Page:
Branch Call Number: FIC Schaf
Characteristics: viii, 274 pages ; 25 cm

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Suecue
May 22, 2018

A big disappointment. Unappealing characters, unbelievable and plodding plot and a completely contrived denouement. I guessed who the villain was long before the end, but only because I asked myself who would make least sense to be that person. And voila! I am growing very tired of these utterly implausible storylines and characters.

m
maucarden
Feb 01, 2018

Ellery Hathaway is the only survivor of the notorious serial killer, Frances Michael Coben. She was to be victim 17, but FBI agent Reed Markham swept in to rescue her from the fetid, locked closet where she had been kept, the closet where the unlucky 16 who didn’t survive had tried to claw their way out. No wonder she keeps the closets in her house nailed shut. Savor that image for a minute. Fourteen years later and she nails shut her closet doors.
But now, Ellery is damned sure an almost- copy-cat killer is at work. For the past three years someone has disappeared around her birthday. She knows another serial killer is at work but no one at her job will believe her since no bodies have been found and they all have reasons why they could be missing. This is extremely frustrating because Ellie is a police officer in the small town of Woodbury, MA. And she knows from serial killers. Not even her lover, the police chief takes her seriously.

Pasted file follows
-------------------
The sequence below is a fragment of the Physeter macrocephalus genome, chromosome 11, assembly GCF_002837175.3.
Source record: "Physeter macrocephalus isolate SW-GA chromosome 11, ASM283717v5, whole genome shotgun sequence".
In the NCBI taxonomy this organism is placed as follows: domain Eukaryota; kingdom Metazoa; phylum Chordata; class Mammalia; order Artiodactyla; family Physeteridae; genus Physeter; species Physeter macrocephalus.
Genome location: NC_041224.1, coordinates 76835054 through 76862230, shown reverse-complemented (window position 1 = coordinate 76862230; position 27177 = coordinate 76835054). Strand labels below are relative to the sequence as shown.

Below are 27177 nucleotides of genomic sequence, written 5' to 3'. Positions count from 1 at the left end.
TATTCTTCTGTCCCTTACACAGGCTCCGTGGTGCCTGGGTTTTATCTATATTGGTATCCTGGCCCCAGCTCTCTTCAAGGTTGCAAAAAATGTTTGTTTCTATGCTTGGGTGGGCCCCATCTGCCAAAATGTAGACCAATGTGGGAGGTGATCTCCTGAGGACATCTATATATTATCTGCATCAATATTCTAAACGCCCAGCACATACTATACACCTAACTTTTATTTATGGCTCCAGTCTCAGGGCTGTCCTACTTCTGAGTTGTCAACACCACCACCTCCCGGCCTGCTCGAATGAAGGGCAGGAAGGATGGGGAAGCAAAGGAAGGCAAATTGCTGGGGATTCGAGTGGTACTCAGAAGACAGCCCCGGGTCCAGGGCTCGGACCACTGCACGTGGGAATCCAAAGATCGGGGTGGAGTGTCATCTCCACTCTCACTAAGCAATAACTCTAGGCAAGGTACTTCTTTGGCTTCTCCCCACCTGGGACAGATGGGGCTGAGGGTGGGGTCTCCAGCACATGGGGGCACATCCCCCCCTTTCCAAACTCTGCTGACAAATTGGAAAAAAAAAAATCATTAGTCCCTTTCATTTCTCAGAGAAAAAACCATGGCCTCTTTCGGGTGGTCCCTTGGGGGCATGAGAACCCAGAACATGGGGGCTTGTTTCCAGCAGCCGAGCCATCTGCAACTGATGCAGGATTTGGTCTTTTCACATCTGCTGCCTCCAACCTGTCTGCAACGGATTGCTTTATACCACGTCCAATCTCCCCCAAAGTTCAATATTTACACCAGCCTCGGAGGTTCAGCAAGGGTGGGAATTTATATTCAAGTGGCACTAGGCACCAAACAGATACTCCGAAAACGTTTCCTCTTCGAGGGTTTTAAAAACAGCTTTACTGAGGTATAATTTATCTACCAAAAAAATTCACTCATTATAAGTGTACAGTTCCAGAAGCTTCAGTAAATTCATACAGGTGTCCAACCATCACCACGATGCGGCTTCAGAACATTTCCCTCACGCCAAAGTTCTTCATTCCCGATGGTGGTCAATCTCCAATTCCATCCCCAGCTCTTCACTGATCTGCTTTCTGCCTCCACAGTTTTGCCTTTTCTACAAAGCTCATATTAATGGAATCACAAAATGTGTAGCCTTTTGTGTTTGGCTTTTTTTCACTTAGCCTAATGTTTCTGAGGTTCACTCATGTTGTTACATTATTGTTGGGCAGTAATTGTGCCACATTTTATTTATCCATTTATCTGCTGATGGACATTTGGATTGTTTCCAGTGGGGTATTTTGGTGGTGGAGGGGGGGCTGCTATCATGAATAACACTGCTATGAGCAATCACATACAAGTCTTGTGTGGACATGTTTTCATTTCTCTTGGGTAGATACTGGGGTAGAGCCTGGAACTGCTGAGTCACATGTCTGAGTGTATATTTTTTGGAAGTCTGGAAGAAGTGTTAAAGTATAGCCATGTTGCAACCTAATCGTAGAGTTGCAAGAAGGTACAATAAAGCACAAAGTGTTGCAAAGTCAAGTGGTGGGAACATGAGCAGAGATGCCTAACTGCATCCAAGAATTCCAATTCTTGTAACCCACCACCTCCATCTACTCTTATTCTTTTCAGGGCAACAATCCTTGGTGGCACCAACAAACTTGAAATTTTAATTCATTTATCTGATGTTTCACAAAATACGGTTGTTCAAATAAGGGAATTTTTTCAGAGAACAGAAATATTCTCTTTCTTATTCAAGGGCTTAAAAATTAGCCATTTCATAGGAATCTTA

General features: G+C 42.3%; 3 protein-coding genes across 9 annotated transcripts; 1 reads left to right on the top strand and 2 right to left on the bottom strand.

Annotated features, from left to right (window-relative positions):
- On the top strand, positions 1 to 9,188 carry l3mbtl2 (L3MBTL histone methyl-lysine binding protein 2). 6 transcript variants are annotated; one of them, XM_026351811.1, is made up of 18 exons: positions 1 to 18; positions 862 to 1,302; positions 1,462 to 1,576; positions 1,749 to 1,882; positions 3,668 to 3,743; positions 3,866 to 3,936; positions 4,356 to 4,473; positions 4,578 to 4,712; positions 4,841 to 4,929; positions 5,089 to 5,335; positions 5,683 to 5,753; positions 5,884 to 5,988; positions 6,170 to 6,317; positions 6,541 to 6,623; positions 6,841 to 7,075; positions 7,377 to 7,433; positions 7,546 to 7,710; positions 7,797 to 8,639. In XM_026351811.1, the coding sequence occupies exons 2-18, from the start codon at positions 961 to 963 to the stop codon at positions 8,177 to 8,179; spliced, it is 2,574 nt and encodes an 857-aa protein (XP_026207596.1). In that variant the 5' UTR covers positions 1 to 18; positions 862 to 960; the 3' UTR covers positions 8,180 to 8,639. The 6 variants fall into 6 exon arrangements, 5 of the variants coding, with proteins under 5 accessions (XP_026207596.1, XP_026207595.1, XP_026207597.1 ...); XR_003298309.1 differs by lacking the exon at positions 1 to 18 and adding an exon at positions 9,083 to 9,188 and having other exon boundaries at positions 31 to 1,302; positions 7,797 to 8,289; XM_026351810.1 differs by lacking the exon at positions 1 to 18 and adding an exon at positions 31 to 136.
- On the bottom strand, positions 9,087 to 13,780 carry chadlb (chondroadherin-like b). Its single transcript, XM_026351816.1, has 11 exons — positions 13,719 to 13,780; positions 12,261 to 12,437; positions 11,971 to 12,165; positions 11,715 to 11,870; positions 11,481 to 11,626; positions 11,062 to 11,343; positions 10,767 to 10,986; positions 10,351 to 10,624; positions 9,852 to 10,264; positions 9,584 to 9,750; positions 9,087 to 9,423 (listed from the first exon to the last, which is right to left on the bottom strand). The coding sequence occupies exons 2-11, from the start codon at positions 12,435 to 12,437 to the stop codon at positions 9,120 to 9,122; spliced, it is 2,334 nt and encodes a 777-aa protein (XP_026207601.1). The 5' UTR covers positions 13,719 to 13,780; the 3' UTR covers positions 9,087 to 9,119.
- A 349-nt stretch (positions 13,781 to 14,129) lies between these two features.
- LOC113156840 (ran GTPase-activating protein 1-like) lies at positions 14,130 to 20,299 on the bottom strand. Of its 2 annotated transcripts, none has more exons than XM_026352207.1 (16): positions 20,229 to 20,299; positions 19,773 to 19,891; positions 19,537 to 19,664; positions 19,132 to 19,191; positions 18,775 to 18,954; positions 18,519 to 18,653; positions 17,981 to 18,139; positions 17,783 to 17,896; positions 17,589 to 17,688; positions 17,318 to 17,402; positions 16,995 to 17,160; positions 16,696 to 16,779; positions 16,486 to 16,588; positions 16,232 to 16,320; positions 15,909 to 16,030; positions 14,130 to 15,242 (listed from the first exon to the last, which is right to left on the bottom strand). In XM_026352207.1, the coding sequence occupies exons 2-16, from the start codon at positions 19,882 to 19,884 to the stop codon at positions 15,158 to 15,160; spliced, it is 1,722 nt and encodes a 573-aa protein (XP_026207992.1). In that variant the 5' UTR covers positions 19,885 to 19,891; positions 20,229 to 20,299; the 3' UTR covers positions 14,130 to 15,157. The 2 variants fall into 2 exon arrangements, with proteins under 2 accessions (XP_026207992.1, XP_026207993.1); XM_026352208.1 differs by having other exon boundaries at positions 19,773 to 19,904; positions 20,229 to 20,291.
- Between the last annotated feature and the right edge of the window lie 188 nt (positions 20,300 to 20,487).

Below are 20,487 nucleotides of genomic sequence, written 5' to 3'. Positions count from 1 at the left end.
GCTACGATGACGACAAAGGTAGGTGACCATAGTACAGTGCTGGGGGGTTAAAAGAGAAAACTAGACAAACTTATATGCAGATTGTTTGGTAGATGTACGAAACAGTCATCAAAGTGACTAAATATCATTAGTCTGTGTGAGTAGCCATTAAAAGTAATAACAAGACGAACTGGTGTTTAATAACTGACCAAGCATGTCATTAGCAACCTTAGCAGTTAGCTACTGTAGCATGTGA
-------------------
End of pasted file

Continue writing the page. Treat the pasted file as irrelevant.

Ellery is sure she could convince the police chief, but that would mean giving up a few of her secrets, such as her real name and the fact that she was the seventeenth victim. She is also holding back real evidence.
Instead she calls FBI S/A Reed Markham in to help her. He’s at a new low, even though for years he found fame and fortune on the back of his rescue of Ellery. Ellery does not resent this, as she herself has managed to make some good money from her ordeal.
I found Ellery to be fascinating. She was fourteen when she was taken, but has managed to find and lead an almost normal life. She is really not one to completely admire, a welcome change with female protagonists.
She is rabid about keeping her past hidden from everyone, even when it might help in establishing her case. She has turned into a bit of a user, not above using her sexual charms to advance her cause. She is also a loner with few friends. No man has ever been inside her house.